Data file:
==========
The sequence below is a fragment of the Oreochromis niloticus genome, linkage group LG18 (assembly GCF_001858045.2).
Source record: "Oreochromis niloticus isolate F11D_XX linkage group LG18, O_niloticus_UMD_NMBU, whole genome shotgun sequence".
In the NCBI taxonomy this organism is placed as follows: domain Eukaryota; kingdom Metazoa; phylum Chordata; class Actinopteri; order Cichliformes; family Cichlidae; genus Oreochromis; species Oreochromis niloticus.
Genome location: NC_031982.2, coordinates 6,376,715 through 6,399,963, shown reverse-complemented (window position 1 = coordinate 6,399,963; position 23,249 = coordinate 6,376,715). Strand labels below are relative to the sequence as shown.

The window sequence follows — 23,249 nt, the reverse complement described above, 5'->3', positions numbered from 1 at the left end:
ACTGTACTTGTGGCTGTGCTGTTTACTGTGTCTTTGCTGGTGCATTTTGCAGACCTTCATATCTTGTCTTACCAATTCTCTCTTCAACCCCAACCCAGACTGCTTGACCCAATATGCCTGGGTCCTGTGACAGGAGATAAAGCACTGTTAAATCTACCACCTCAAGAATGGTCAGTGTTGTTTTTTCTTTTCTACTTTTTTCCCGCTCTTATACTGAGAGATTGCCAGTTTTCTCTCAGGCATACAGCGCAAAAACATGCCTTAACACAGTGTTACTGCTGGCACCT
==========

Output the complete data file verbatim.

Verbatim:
The sequence below is a fragment of the Oreochromis niloticus genome, linkage group LG18 (assembly GCF_001858045.2).
Source record: "Oreochromis niloticus isolate F11D_XX linkage group LG18, O_niloticus_UMD_NMBU, whole genome shotgun sequence".
In the NCBI taxonomy this organism is placed as follows: domain Eukaryota; kingdom Metazoa; phylum Chordata; class Actinopteri; order Cichliformes; family Cichlidae; genus Oreochromis; species Oreochromis niloticus.
Genome location: NC_031982.2, coordinates 6,376,715 through 6,399,963, shown reverse-complemented (window position 1 = coordinate 6,399,963; position 23,249 = coordinate 6,376,715). Strand labels below are relative to the sequence as shown.

The window sequence follows — 23,249 nt, the reverse complement described above, 5'->3', positions numbered from 1 at the left end:
ACTGTACTTGTGGCTGTGCTGTTTACTGTGTCTTTGCTGGTGCATTTTGCAGACCTTCATATCTTGTCTTACCAATTCTCTCTTCAACCCCAACCCAGACTGCTTGACCCAATATGCCTGGGTCCTGTGACAGGAGATAAAGCACTGTTAAATCTACCACCTCAAGAATGGTCAGTGTTGTTTTTTCTTTTCTACTTTTTTCCCGCTCTTATACTGAGAGATTGCCAGTTTTCTCTCAGGCATACAGCGCAAAAACATGCCTTAACACAGTGTTACTGCTGGCACCT